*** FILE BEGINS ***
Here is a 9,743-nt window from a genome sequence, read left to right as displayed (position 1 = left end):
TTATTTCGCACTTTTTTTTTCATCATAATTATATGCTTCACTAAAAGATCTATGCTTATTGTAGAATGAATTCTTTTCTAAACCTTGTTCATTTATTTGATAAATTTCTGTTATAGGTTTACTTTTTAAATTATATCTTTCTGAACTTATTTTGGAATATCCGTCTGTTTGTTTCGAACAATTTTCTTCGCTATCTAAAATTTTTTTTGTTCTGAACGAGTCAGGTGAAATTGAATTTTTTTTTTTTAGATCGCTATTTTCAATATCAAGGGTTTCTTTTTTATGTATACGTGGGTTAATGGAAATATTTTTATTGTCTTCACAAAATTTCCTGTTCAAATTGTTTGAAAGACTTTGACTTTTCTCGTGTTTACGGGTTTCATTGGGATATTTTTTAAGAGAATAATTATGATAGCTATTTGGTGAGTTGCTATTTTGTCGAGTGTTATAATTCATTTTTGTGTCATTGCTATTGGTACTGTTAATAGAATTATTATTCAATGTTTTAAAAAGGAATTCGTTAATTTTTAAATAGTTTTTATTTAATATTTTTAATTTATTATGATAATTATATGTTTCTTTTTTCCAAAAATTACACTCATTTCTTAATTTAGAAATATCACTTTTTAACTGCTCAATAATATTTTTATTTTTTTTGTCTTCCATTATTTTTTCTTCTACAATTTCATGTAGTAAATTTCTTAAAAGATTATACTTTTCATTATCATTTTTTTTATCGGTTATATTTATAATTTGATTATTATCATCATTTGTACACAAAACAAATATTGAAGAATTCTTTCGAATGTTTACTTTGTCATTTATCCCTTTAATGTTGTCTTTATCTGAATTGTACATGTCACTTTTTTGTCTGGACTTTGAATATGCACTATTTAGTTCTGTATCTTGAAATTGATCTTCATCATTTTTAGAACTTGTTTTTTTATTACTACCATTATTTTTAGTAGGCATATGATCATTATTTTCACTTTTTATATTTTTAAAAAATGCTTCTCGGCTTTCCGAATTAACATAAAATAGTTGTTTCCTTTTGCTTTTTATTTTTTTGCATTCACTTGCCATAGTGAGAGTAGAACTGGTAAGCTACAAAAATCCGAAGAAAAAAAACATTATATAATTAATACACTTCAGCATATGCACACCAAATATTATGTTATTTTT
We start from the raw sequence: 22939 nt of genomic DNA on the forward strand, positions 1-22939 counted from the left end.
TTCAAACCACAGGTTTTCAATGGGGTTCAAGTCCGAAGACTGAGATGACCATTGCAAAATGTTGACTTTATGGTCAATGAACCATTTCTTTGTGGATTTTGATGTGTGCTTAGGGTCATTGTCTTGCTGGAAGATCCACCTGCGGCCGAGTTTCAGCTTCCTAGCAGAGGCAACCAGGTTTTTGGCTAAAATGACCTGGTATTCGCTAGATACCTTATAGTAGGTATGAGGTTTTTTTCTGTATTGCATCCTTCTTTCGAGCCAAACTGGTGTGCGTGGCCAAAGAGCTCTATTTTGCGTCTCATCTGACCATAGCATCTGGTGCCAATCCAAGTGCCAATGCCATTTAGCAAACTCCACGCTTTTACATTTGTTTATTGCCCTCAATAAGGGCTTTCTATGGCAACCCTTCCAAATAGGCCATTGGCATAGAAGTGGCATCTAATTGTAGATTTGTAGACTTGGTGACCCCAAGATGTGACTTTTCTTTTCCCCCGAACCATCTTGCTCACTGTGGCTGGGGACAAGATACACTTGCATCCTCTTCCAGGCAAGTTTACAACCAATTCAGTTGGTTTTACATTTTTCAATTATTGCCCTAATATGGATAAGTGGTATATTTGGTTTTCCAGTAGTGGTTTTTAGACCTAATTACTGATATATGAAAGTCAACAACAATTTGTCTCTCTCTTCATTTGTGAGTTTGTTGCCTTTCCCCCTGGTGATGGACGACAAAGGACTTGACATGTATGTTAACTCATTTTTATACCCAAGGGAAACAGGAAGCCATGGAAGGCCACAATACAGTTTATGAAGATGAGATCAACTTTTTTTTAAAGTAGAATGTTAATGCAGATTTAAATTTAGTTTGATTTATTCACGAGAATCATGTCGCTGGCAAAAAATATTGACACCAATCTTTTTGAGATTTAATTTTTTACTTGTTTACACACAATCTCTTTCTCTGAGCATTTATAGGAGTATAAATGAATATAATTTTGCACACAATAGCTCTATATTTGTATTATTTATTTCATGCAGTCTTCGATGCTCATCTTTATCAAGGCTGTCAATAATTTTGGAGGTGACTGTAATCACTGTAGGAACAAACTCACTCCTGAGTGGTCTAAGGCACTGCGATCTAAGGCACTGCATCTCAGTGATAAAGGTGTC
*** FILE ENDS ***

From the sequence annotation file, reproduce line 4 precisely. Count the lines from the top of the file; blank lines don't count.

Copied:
TTCAAACCACAGGTTTTCAATGGGGTTCAAGTCCGAAGACTGAGATGACCATTGCAAAATGTTGACTTTATGGTCAATGAACCATTTCTTTGTGGATTTTGATGTGTGCTTAGGGTCATTGTCTTGCTGGAAGATCCACCTGCGGCCGAGTTTCAGCTTCCTAGCAGAGGCAACCAGGTTTTTGGCTAAAATGACCTGGTATTCGCTAGATACCTTATAGTAGGTATGAGGTTTTTTTCTGTATTGCATCCTTCTTTCGAGCCAAACTGGTGTGCGTGGCCAAAGAGCTCTATTTTGCGTCTCATCTGACCATAGCATCTGGTGCCAATCCAAGTGCCAATGCCATTTAGCAAACTCCACGCTTTTACATTTGTTTATTGCCCTCAATAAGGGCTTTCTATGGCAACCCTTCCAAATAGGCCATTGGCATAGAAGTGGCATCTAATTGTAGATTTGTAGACTTGGTGACCCCAAGATGTGACTTTTCTTTTCCCCCGAACCATCTTGCTCACTGTGGCTGGGGACAAGATACACTTGCATCCTCTTCCAGGCAAGTTTACAACCAATTCAGTTGGTTTTACATTTTTCAATTATTGCCCTAATATGGATAAGTGGTATATTTGGTTTTCCAGTAGTGGTTTTTAGACCTAATTACTGATATATGAAAGTCAACAACAATTTGTCTCTCTCTTCATTTGTGAGTTTGTTGCCTTTCCCCCTGGTGATGGACGACAAAGGACTTGACATGTATGTTAACTCATTTTTATACCCAAGGGAAACAGGAAGCCATGGAAGGCCACAATACAGTTTATGAAGATGAGATCAACTTTTTTTTAAAGTAGAATGTTAATGCAGATTTAAATTTAGTTTGATTTATTCACGAGAATCATGTCGCTGGCAAAAAATATTGACACCAATCTTTTTGAGATTTAATTTTTTACTTGTTTACACACAATCTCTTTCTCTGAGCATTTATAGGAGTATAAATGAATATAATTTTGCACACAATAGCTCTATATTTGTATTATTTATTTCATGCAGTCTTCGATGCTCATCTTTATCAAGGCTGTCAATAATTTTGGAGGTGACTGTAATCACTGTAGGAACAAACTCACTCCTGAGTGGTCTAAGGCACTGCGATCTAAGGCACTGCATCTCAGTGATAAAGGTGTC